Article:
Kent State dismisses football strength coach for lack of proper certification

Henry Palattella

Kent State fired Ross Bowsher, the strength coach who oversaw the football practice on June 13 where incoming freshman lineman Tyler Heintz died. 

According to a press release sent by the university Monday, it conducted an internal review, which showed the workouts were “in accordance with national protocols,” but discovered Bowsher provided false information about his certification.

Bowsher not being certified would be a violation of NCAA bylaw 11.5, which states that a strength coach “must maintain current certification through a nationally accredited strength and conditioning certification program.”

Eric Mansfield, a spokesperson of the university, released the following statement:

“The safety and well-being of our student-athletes is paramount at Kent State University, and we have continued to assess and review all policies and circumstances relative to the June 13 summer football workout that occurred prior to the death of Tyler Heintz. We continue to mourn the loss of Tyler, and the Kent State family is focused on joining with the Heintz family in honoring his memory in our thoughts and actions.”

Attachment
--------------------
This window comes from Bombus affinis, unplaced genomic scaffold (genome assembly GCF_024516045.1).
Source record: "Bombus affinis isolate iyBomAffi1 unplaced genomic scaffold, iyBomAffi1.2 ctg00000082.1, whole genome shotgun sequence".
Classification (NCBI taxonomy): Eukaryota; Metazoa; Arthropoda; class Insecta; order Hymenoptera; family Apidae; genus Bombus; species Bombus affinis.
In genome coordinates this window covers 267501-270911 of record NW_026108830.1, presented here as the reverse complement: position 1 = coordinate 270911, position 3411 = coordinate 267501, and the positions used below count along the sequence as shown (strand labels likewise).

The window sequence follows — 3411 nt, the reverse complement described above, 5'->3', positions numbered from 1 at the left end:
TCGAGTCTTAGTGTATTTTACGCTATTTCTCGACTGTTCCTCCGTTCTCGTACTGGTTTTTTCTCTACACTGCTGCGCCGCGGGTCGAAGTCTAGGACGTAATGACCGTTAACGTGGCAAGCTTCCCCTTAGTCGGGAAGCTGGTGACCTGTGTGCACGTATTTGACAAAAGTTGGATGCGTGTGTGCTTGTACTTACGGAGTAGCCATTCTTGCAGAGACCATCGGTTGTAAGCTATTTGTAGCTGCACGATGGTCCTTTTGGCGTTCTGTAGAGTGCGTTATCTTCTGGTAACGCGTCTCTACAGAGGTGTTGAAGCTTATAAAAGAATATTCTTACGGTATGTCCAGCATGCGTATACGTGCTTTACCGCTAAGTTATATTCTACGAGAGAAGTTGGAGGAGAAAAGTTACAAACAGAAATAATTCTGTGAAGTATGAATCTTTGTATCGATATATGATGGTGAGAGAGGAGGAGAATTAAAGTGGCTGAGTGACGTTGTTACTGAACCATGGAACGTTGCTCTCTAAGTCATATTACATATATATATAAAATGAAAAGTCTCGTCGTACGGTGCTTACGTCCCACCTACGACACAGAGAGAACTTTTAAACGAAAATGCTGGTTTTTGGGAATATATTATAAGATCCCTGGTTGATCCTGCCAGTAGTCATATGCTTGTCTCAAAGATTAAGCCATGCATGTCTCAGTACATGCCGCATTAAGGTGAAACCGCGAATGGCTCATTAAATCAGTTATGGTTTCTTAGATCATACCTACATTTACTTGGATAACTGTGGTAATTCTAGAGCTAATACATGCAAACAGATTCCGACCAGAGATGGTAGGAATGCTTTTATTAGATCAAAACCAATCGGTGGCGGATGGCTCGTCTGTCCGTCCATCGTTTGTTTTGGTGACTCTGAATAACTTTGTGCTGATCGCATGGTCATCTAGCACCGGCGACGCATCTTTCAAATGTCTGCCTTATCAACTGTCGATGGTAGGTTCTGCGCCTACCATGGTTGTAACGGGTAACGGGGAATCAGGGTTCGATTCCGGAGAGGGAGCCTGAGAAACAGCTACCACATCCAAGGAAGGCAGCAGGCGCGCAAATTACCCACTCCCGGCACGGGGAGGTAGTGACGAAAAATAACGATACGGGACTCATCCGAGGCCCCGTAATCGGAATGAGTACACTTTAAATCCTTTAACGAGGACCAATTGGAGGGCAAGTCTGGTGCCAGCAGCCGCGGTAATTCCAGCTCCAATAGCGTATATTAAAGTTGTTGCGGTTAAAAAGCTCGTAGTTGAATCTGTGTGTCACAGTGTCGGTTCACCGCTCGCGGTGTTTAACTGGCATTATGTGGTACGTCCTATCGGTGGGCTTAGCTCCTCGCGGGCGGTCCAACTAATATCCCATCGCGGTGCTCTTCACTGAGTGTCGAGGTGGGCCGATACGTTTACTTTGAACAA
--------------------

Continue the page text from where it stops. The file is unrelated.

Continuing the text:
Heintz died on June 13 following a conditioning practice for the football team. The preliminary autopsy showed Heintz had an elevated body temperature, and the initial cause of death was ruled as hyperthermia.

Bowsher was in his second year of coaching at Kent State, after previously being at Arkansas Tech University and Purdue University. 

Bowsher lacked an SCCC certification, which stands for “Strength & Conditioning Coach Certified.” On August 1, 2015 the NCAA required that all full-time Division 1 strength and conditioning coaches had to be certified by an accredited certification. 

The Collegiate Strength & Conditioning Coaches association has a list on their website of all coaches with the proper certification, which anyone can view. 

“All athletic administrators are strongly encouraged to check this directory when evaluating a potential strength and conditioning hire as it is extremely important to have appropriately credentials individuals on an institution’s strength and conditioning coaching staff,” CSCCa Exectuive director Chuck Stiggins said in an email Tuesday.

CBS Sports had previously released a report which said Kent State could not produce a proper form of certification for Bowsher.

Henry Palattella is the sports editor, contact him at [email protected]